The airline sector has not been capable to deliver to its best ability for travelers due to a severe shortage of staff. Following the pandemic, airlines worldwide have been heavily affected by severe staff lack after being forced to carry out retrenchment and early retirement packages to save costs.
As the need for air travel has rebounded, airlines have seen the significant need to hire back the previously lost numbers. Two of the UK’s biggest carriers, British Airways, and Virgin Atlantic, have taken the hint to reopen their pilot recruitment schemes for the following year’s information.
The British flag carrier opened up its Cadet schedule in the hopes of garnering more pilots to support further connecting Britain with the world. Recent open roles include a direct entry role for a First Officer under British Airways.
Interested candidates are needed to have a current type rating with a minimum of 500 hours or 100 sectors on a Zero Flight Time qualifying aircraft. According to British Airways, its short-haul fleet, specifically the Airbus A320, remains its primary recruiting goal, and preference will be provided to candidates with the same rating.
The Oneworld member airline is also looking to recruit for its low-cost subsidiary, BA Euroflyer, for the exact role of a First Officer, with the same needs, and the primary aircraft type in preference would be the Airbus A320. Within the first year, appointed candidates can expect to earn approximately £65,000 ($78,015.60), and they will also get to join the British Airways master seniority list.
Being on the list will enable the candidates to move to the Heathrow base for a widebody aircraft or a different short-haul fleet, highlighting a wider pool of chances for candidates thinking of joining BA Euroflyer or the leading airline.
British Airways and Virgin Atlantic
While British Airways has opened up roles, Virgin Atlantic has also opened up recruitment for First Officers across both its Airbus and Boeing fleets for the first time since 2020, as the airline anticipates it will require at least 100 additional pilots by next summer. Virgin Atlantic is also foreseeing that it’ll require a further 60 pilots by the summer of 2024 and an additional 40 by the summer of 2025. The demand for First Officers comes as Virgin Atlantic boosts capacity across its route network and gradually expands its fleet.
The Crawley-based airline is looking for First Officers who have the following type ratings:
- Airbus A319/320/321/330/350
- Boeing 737/747/757/767/777/787
Interested candidates are anticipated to have a minimum experience of 1,500 flight hours on either type rating and at least 500 flight hours on the current type, with hours spent as a cruise pilot not included. Virgin Atlantic is also expecting interested candidates to have at least flown the aircraft type within the last 6 months and achieved at least 200 flying hours within the previous years. Estelle Hollingsworth, Chief People Officer at Virgin Atlantic, remarked:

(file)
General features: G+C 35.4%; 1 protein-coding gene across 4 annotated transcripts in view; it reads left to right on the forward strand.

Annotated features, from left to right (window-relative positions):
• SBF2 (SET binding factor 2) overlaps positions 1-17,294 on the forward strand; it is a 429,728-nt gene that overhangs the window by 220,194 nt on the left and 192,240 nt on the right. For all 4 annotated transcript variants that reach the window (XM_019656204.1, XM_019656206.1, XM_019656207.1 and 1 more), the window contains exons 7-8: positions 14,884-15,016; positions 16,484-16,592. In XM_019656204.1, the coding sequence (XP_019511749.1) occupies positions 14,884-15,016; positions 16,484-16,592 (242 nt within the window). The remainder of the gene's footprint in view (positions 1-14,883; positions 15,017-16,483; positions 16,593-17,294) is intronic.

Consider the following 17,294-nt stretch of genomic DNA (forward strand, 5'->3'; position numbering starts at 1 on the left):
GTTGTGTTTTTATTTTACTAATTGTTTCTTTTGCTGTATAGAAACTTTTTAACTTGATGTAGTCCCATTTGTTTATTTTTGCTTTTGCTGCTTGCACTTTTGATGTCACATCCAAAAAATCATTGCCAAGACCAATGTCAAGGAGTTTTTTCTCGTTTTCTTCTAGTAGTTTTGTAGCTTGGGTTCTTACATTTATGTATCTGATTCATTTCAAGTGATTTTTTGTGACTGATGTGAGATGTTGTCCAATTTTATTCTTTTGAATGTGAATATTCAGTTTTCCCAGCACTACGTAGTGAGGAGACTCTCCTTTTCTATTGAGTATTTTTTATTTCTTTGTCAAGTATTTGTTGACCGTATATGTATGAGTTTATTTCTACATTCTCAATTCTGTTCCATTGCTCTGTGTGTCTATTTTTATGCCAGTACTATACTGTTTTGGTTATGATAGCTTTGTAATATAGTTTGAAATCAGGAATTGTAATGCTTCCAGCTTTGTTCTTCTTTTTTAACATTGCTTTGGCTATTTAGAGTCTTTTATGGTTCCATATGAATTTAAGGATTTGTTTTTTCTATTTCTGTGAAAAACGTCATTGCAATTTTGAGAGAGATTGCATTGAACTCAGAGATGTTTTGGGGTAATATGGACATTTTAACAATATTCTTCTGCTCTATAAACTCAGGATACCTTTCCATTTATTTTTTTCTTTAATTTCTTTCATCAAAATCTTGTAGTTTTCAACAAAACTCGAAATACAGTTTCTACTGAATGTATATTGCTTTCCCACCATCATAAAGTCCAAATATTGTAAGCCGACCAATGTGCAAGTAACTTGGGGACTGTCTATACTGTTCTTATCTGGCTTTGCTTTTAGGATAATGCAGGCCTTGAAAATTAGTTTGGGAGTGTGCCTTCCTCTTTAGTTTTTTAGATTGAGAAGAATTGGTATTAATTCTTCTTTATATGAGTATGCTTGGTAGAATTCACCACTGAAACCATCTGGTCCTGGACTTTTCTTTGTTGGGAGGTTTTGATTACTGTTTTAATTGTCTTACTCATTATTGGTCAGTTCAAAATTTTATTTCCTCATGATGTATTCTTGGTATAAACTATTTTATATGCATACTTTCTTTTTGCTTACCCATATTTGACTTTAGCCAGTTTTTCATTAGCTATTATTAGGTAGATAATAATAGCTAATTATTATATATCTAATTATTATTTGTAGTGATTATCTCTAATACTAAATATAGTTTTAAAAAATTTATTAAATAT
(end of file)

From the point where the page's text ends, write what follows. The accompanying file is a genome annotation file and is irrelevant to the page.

“At Virgin Atlantic, our goal is to inspire everyone to take on the world, championing inclusivity, and our challenger spirit. Providing our Pilot community is made up of diverse backgrounds, remains a core priority for us and we welcome anyone with a genuine passion for aviation to apply for these exciting positions.”
Markets Authority and Civil Aviation Authority
The opening of recruitment drives is undoubtedly to confirm both airlines have sufficient crew numbers for the future. However, airlines within the UK were issued an open letter from the Competition and Markets Authority and Civil Aviation Authority. Airlines were being told the watchdogs were worried that passengers are ultimately experiencing significant harm due to the airline sector being unable to deliver throughout the summer, and possibly beyond.
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The letter from the watchdogs read:
“It is critical that airlines take action to provide consumers have a positive experience. Passengers must be kept announced of the status of their flights and made aware of their rights, so they can assess their options sufficiently in advance of the trip. Where flights are revoked, passengers should be supported and their rights upheld to provide they get the best outcomes.”
Simply put, airlines were extremely advised to make required changes to prevent further disruption and harm to passengers. The airlines also said that they would have to keep thinking ahead and take better responsibility for passengers who might not have the money or the ability to go through other means of transportation at the last minute.
The letter also cautioned that any repeat of this summer could force the watchdogs to take severe actions against the responsible airlines. Hopefully, the remainder of the year will not see repeated summer chaos.
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